Friday, April 15, 2011

US 7,910,531 overcomes KSR obviousness by asserting unpredictable outcome via allusion to Popular Science [!]

The story of the issued U.S. Patent 7,910,531, about making colored soap bubbles, illustrates the misguided efforts in patent reform as to post-grant review (aka, patent opposition).

The first claim of US 7,910,531, titled Composition and method for producing colored bubbles, states:

A thin film forming a colored bubble comprising:
a colored bubble having a single color uniformly dispersed in the thin film,
comprising: water; a surfactant; and a colorant, wherein the colorant is uniformly dispersed in the thin film; and wherein the bubble is uniformly colored by the colorant.

Let's see, that's A forming a colored B, comprising a colored B having a single color uniformly dispersed in the A, ...

Soap bubbles can have colors in the ABSENCE of any colorant. Such colors of the bubble are dependent on the thickness of the film soap defining the bubble. Light gets reflected at both the inner surface and at the outer surface of the bubble, and one can have constructive and destructive interference as between the two, depending on wavelength.

All right, soap bubbles can appear colored through interference effects. In the '531 patent, the soap bubbles have color because of a colorant, which absorbs light of a certain wavelength.

How did this play out during prosecution of the patent application? An internet web site,, was cited for the proposition: "you can't color a bubble since its wall is only a few millionths of an inch thick." Well, a soap bubble wall is thin, but colorant molecules are a lot smaller. "You can't color a bubble" is a false statement. As to negating the KSR issue of predictable results, the applicants asserted the present invention of colored bubbles yields unpredictable results. Somehow, an article in Popular Science in 2005 including text "soap bubbles, now in color" was used to convince the examiner of non-predictability. Hmmm, adding a colored dye to produce a bubble of that color is supposed to yield unpredictable results? What color did one expect here? An award from Popular Science negates predictability?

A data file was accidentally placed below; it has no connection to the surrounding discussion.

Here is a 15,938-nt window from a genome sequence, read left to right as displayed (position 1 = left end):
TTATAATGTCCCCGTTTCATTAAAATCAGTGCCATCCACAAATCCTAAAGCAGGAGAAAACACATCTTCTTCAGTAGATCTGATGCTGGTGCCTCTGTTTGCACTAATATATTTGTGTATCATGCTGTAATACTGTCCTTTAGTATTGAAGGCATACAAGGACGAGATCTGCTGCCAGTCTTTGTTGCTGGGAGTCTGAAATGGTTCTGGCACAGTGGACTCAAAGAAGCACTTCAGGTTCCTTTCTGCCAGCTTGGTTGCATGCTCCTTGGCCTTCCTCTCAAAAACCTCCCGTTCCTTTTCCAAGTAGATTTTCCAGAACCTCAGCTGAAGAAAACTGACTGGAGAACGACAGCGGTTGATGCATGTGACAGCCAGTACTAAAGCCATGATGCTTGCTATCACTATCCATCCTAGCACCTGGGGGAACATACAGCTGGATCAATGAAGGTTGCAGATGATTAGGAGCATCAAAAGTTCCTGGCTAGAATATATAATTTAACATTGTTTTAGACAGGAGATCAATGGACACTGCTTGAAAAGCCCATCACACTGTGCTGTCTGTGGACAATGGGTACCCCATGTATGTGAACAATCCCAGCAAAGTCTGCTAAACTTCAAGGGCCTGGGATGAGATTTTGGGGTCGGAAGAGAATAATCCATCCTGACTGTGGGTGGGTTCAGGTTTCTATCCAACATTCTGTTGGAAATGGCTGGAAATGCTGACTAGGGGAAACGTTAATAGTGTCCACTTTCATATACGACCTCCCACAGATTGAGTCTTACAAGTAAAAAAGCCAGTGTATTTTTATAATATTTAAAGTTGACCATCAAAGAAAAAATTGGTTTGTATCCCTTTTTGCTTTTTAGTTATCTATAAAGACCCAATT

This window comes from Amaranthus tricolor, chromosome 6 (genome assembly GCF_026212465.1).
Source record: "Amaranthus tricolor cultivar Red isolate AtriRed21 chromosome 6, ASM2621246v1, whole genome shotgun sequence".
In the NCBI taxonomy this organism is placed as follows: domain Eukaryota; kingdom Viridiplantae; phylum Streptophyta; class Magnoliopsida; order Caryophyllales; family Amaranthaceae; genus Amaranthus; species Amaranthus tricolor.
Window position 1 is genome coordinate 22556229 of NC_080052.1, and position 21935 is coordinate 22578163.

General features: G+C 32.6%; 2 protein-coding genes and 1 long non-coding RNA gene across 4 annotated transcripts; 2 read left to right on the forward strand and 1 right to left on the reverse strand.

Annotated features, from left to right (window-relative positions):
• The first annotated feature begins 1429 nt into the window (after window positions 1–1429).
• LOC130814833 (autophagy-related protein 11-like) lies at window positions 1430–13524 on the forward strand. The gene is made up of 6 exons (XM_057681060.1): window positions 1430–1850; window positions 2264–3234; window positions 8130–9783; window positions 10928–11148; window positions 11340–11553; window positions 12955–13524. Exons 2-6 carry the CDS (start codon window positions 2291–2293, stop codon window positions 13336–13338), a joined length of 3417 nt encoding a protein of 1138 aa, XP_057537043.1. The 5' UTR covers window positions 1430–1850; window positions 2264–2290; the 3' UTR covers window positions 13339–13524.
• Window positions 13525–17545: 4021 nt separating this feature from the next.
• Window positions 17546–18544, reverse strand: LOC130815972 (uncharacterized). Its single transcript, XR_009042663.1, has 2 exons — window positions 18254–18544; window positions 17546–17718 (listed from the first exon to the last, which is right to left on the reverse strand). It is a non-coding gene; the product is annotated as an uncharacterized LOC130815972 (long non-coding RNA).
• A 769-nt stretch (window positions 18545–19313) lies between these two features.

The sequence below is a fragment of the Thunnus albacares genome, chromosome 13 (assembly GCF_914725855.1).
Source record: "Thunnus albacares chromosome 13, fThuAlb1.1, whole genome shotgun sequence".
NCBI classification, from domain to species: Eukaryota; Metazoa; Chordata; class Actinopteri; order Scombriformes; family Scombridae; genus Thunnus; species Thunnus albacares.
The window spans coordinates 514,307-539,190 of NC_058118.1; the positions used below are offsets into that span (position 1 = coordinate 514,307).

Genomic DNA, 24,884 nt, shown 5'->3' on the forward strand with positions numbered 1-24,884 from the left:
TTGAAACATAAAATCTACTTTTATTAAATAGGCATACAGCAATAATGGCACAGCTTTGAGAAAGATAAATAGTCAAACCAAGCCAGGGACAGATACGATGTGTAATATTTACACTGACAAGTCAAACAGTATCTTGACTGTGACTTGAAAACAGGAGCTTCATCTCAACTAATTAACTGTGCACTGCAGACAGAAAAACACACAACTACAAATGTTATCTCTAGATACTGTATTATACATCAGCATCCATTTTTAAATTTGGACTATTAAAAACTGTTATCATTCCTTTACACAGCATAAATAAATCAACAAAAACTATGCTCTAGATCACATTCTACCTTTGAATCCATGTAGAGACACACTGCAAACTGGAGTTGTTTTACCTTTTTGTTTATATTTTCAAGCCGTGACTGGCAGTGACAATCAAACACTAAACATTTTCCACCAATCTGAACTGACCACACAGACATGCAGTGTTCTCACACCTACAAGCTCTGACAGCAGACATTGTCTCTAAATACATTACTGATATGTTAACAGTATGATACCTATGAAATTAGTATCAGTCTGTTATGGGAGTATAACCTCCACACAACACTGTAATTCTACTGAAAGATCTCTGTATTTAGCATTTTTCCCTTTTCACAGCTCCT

Not surprisingly, a re-exam, 95/001,582, was filed (by Crayola LLC) on March 22, 2011, the very day US 7,910,531 issued.
The basic brief is 210 pages long, with the first (of many) prior art documents being a paper in the journal Langmuir of the American Chemical Society. about a soap bubble with a Rhodamine dye imparting a color. The re-exam request is inter partes, under 35 USC 311 and 37 CFR 1.913. The re-exam asserts anticipation and obviousness.

See also
Bubbles, Zubbles patent trouble including

"We are a small company, they're a big company," said Marc Matsoff, a partner in C2C. "Do I think there is potentially some infringement, yes ... if colored bubbles were so easy and we aren't doing anything new, why hasn't everyone come out with colored bubbles?

***As to patent reform, the rapid filing of a re-exam request as to US 7,910,531 makes one wonder about assertions of the benefits of post-grant opposition. For example:

The Senate version of post-grant opposition will allow anyone to petition the USPTO to cancel a patent claim from an issued patent within the first nine months after it was issued. Such a system would provide a much less expensive way for third parties to challenge a patent as compared to current options and would further harmonize U.S. law with other countries, many of which offer some type of post-grant opposition.
[from ANTHONY P. GANGEMI, Congress Considers Significant Changes To Patent Law ]

One notes that the current option of inter partes re-exam is much less expensive than the proposed option of post-grant review. The Crayola folks understand this. Why doesn't Congress?


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